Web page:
11.Bowie played his good mate Andy Warhol in the filmBasquiatin 1996.
12. Always ahead of the curve, he formed the first artist-created internet service provider, Bowienet, in 1998.
13. A heart attack put paid to Bowie’s plans to tour the world in 2004.
14. Managed to keep his first album release in a decade secret untilThe Stars Are Out Tonight(from albumThe Next Day) hit the internet, released via his own label.
15. His children are Duncan Jones – once Zowie, born 1971 – who is a filmmaker and whose first feature film was entitledMoon(2009) and won a BAFTA; and Alexandria “Lexi” Zahra Jones, who was born in 2000.
16. Recent filmBandslamfinishes with Bowie ringing up a kid he discovered on the internet and saying he wants to produce his music.
17. Michael C. Hall, ofDexterfame, will star inLazarus, a musical based onThe Man Who Fell To Earth, opening in New York in December. He’ll play Thomas Newton, the character played by Bowie in the 1976 film.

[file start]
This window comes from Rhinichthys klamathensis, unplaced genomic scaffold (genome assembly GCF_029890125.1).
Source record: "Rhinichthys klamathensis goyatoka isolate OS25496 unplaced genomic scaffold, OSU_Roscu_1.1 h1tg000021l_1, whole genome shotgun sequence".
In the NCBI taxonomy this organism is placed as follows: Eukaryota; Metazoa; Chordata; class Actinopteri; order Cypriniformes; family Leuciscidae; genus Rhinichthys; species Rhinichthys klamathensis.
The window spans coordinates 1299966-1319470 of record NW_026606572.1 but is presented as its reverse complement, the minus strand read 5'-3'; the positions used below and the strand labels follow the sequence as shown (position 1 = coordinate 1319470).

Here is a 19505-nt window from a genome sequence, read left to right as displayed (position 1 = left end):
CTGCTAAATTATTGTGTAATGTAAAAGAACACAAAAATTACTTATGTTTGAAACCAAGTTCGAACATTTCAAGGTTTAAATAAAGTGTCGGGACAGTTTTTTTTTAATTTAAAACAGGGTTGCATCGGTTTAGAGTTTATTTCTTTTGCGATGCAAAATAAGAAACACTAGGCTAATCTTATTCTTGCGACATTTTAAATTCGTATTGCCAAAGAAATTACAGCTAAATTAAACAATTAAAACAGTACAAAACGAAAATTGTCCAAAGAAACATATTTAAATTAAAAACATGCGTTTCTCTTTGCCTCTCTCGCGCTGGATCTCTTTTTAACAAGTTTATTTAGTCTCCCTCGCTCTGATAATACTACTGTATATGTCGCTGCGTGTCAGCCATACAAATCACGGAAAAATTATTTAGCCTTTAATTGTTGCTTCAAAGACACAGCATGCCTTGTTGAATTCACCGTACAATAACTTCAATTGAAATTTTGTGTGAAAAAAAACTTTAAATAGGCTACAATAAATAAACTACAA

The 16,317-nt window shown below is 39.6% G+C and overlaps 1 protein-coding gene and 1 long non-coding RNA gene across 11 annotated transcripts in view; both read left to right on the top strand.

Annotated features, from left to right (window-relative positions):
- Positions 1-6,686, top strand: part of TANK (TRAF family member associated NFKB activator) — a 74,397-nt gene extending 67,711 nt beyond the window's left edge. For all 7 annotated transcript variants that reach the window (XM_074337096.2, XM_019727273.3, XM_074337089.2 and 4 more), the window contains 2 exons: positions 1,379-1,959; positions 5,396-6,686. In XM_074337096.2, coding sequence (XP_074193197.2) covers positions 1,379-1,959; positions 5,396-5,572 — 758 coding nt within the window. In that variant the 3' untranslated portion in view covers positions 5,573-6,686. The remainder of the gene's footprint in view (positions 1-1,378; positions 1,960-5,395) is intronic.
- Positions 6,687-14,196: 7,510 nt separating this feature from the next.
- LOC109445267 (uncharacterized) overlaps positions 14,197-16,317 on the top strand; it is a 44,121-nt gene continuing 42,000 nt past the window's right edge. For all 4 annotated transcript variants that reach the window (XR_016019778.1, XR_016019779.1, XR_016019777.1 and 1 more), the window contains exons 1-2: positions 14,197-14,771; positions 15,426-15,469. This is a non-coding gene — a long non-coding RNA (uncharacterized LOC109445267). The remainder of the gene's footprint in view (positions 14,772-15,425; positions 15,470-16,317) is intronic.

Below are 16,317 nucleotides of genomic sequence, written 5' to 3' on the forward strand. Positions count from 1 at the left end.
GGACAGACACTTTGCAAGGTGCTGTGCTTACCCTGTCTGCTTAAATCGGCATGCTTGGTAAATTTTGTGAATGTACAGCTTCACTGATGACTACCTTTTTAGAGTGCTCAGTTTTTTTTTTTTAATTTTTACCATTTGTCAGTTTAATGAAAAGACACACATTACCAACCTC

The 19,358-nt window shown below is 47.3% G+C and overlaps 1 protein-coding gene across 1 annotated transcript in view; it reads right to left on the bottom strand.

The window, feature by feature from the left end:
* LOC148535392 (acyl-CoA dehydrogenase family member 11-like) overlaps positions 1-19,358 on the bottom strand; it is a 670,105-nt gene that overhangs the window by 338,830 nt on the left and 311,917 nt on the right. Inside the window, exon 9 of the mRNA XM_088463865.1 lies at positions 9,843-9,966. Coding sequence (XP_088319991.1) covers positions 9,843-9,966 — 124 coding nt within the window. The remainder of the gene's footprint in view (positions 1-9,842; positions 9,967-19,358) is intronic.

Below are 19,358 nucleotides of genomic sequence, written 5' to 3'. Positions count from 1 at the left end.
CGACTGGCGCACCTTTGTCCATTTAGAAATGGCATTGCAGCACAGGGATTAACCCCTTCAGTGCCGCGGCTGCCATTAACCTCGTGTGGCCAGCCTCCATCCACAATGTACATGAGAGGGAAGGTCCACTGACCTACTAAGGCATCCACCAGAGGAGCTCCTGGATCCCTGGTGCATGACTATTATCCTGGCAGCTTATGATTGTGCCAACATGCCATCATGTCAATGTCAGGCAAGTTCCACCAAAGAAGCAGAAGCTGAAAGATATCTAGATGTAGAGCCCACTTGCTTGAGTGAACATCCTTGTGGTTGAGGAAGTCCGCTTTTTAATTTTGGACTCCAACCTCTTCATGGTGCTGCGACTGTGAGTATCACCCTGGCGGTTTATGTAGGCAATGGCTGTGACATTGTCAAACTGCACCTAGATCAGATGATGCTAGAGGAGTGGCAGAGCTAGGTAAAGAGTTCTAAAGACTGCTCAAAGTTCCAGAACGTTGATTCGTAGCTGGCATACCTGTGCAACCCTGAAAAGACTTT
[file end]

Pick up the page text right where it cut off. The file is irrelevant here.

18. His chosen name references the bowie knife, named after Jim Bowie – an American frontiersman and adventurer.
19. He started playing sax as a teenager, at secondary school.
20. His 50th birthday party was widely televised; his son was one of the camera crew.
Senator Glenn Lazarus said he would ask for a redacted version of the royal commission report. Photo: Alex Ellinghausen Royal commissioner Dyson Heydon said a volume of his report neeed to be confidential to protect witnesses. Photo: Louise Kennerley
Crossbench senators key to the success of the Turnbull government’s industrial relations reforms are increasing the pressure to release a secret report produced by the trade union royal commission.